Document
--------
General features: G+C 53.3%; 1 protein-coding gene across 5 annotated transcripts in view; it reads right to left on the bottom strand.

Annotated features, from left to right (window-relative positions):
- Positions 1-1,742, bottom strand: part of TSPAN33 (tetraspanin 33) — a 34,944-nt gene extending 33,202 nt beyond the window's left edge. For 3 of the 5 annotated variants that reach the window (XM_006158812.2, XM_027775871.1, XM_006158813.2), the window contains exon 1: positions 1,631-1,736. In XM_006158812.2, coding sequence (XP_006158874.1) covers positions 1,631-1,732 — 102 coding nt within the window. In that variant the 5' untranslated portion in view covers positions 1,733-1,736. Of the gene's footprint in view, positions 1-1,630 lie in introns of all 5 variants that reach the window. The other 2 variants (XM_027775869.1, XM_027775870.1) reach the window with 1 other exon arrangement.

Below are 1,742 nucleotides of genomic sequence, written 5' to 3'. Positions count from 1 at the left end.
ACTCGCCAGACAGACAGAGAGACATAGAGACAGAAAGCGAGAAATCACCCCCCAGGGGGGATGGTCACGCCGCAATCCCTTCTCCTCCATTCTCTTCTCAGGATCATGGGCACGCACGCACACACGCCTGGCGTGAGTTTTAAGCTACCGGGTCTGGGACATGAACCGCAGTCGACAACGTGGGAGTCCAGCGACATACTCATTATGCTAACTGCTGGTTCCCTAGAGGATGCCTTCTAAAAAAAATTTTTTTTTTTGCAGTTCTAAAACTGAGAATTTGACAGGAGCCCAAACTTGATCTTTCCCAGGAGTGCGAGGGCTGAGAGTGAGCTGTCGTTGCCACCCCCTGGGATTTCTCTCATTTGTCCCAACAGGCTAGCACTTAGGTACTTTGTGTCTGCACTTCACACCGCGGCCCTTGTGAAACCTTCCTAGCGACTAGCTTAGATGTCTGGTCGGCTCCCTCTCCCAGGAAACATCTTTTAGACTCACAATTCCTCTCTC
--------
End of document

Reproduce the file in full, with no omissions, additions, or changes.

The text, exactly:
General features: G+C 53.3%; 1 protein-coding gene across 5 annotated transcripts in view; it reads right to left on the bottom strand.

Annotated features, from left to right (window-relative positions):
- Positions 1-1,742, bottom strand: part of TSPAN33 (tetraspanin 33) — a 34,944-nt gene extending 33,202 nt beyond the window's left edge. For 3 of the 5 annotated variants that reach the window (XM_006158812.2, XM_027775871.1, XM_006158813.2), the window contains exon 1: positions 1,631-1,736. In XM_006158812.2, coding sequence (XP_006158874.1) covers positions 1,631-1,732 — 102 coding nt within the window. In that variant the 5' untranslated portion in view covers positions 1,733-1,736. Of the gene's footprint in view, positions 1-1,630 lie in introns of all 5 variants that reach the window. The other 2 variants (XM_027775869.1, XM_027775870.1) reach the window with 1 other exon arrangement.

Below are 1,742 nucleotides of genomic sequence, written 5' to 3'. Positions count from 1 at the left end.
ACTCGCCAGACAGACAGAGAGACATAGAGACAGAAAGCGAGAAATCACCCCCCAGGGGGGATGGTCACGCCGCAATCCCTTCTCCTCCATTCTCTTCTCAGGATCATGGGCACGCACGCACACACGCCTGGCGTGAGTTTTAAGCTACCGGGTCTGGGACATGAACCGCAGTCGACAACGTGGGAGTCCAGCGACATACTCATTATGCTAACTGCTGGTTCCCTAGAGGATGCCTTCTAAAAAAAATTTTTTTTTTTGCAGTTCTAAAACTGAGAATTTGACAGGAGCCCAAACTTGATCTTTCCCAGGAGTGCGAGGGCTGAGAGTGAGCTGTCGTTGCCACCCCCTGGGATTTCTCTCATTTGTCCCAACAGGCTAGCACTTAGGTACTTTGTGTCTGCACTTCACACCGCGGCCCTTGTGAAACCTTCCTAGCGACTAGCTTAGATGTCTGGTCGGCTCCCTCTCCCAGGAAACATCTTTTAGACTCACAATTCCTCTCTC